Inflation is set to rocket to 4% during 2017. The figure, calculated by the National Institute of Economic and Social Research (NIESR), would represent the highest rate of inflation since December 2011.
It will mean a rise in the cost of living. This will occur alongside ongoing austerity measures by Theresa May’s government, the freeze on tax credits, and the housing crisis, creating a bleak future for many Britons.
Consumer Price Index (CPI) inflation is currently running at about 1%, but uncertainty caused by Brexit will see it quadruple over the next year. NIESR states that the collapse in the value of the pound will continue to make imported goods more expensive, while Theresa May’s decision to trigger Article 50 in the spring will cause the situation to snowball.
The Prime Minister has been determined to steer a hard Brexit course since assuming office, despite being pro-Remain while Home Secretary. Her reasons for this U-turn are mysterious, but the consequences are becoming clear.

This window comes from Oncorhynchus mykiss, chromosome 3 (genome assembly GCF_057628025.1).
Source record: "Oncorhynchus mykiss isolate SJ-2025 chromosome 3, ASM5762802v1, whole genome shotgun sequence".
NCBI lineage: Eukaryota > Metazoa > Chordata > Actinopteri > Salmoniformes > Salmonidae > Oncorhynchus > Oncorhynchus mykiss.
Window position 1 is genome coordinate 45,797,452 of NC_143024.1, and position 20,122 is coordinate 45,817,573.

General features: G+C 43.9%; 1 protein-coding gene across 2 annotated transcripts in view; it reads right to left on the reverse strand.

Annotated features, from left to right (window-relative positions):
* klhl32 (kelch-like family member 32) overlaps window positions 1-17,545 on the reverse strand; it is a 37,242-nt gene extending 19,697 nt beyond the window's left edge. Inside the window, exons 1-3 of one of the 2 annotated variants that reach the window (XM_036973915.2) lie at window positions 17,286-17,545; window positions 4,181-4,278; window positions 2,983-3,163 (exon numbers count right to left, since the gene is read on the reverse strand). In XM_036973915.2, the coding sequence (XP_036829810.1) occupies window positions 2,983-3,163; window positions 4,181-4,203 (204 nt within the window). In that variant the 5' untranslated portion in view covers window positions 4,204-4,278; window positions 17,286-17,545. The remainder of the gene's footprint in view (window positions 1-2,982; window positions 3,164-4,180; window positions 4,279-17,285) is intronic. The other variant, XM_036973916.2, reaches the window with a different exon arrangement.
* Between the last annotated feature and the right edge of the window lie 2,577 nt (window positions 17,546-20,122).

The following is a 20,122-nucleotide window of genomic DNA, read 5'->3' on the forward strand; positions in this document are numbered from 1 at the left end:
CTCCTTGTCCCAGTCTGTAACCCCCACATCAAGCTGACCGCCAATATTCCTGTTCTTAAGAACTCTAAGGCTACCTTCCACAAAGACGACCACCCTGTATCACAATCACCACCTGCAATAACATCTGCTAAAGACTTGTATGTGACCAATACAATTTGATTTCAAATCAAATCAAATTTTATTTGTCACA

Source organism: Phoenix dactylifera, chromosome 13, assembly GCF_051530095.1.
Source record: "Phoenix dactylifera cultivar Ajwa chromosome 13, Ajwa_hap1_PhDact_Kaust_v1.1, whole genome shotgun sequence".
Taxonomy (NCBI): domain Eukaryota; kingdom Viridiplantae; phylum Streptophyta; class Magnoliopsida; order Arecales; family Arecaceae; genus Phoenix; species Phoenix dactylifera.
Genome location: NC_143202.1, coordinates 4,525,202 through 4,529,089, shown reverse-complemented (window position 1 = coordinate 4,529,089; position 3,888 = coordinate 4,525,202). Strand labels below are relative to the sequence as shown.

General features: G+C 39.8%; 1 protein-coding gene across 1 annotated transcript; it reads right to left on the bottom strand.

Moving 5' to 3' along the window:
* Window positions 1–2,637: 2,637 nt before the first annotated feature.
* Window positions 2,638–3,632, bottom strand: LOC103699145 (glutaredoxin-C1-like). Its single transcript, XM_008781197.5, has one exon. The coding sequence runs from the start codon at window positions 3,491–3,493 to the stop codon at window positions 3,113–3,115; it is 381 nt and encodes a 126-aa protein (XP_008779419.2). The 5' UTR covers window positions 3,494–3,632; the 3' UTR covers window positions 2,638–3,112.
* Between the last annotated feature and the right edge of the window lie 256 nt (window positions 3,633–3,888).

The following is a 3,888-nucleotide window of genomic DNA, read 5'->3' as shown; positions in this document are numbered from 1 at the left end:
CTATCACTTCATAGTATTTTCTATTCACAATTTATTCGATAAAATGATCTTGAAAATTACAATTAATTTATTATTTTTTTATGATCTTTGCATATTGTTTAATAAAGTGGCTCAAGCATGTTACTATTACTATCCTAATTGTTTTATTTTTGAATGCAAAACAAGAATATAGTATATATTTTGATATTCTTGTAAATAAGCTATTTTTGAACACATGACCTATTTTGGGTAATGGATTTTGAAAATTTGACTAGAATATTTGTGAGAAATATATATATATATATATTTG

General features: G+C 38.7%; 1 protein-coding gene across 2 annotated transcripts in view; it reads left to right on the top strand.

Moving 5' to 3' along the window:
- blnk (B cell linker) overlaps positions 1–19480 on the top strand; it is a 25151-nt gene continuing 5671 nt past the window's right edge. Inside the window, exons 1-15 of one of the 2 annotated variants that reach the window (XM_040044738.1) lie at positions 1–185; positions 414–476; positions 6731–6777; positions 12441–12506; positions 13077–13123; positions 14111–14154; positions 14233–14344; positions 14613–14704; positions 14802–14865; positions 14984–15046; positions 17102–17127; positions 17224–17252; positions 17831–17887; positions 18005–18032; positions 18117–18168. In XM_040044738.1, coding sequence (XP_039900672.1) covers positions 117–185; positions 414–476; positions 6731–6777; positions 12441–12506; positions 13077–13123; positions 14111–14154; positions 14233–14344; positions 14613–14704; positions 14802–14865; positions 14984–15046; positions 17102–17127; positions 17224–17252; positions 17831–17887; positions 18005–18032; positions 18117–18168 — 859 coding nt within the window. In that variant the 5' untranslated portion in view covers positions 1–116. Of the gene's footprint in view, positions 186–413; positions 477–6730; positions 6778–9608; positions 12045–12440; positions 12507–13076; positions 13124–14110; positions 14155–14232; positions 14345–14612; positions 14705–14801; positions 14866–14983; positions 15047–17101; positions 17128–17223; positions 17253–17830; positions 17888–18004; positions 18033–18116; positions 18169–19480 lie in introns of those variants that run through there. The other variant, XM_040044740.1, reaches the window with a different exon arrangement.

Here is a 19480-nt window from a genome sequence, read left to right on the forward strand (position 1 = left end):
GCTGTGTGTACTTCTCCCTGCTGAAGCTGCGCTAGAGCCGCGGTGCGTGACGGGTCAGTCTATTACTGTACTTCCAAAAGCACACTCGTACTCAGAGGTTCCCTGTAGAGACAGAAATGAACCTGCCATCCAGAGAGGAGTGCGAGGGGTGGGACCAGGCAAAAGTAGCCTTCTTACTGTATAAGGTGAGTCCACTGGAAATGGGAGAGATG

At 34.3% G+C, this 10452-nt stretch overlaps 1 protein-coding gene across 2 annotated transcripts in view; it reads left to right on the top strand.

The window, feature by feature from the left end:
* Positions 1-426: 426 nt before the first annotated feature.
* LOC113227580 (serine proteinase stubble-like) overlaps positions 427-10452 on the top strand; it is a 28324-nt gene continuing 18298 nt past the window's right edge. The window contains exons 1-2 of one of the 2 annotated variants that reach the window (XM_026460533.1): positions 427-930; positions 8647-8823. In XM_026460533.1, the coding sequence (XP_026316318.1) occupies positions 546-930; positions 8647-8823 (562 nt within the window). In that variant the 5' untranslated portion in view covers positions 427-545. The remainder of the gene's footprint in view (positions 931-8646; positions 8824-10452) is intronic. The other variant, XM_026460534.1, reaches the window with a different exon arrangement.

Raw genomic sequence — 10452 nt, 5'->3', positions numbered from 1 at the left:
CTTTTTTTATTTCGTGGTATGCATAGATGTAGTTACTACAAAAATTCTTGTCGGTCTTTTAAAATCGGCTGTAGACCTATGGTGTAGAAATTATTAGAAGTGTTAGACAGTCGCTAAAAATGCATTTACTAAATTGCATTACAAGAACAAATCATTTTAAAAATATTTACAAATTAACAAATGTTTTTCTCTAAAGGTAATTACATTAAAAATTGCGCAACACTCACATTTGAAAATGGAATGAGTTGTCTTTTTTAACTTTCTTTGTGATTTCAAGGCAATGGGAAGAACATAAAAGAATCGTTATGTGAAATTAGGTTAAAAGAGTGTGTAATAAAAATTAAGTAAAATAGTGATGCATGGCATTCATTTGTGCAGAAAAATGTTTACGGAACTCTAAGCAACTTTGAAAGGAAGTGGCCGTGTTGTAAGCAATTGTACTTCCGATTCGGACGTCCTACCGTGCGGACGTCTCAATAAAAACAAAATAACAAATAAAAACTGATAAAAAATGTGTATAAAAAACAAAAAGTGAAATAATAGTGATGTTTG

The pound in your pocket
Sterling has fallen 20% against the dollar and 15% against the Euro since the EU referendum. This is not just a problem for holidaymakers. Many companies, including Nestlé, Typhoo and Apple have already indicated that as a result, they will have to raise UK prices.
Samuel Tombs, Chief UK Economist at Pantheon Macroeconomics, told the BBC that:
households are about to endure a renewed period of falling living standards due to soaring inflation. Fuel, food and technology prices are already rising […] and hefty price rises will be seen across the whole spectrum of consumer goods next year.
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NIESR said that the average Briton’s real disposable income will fall by 0.5% during this time.
This economic downturn will coincide with Theresa May’s renewed emphasis on austerity. 0.5% may not matter much to high earners, but could be catastrophic for some.
As documented by The Canary on 1 November, Employment and Support Allowance (ESA) for sick and disabled people is due to be cut. And a new, low national benefit cap is being introduced as well.
The clear conclusion is that those on low incomes or benefits will be hardest hit over the coming year. Trade Union Congress Secretary Frances O’Grady stated:
A fall in growth will leave workers paying the price, through fewer jobs and lower wages.
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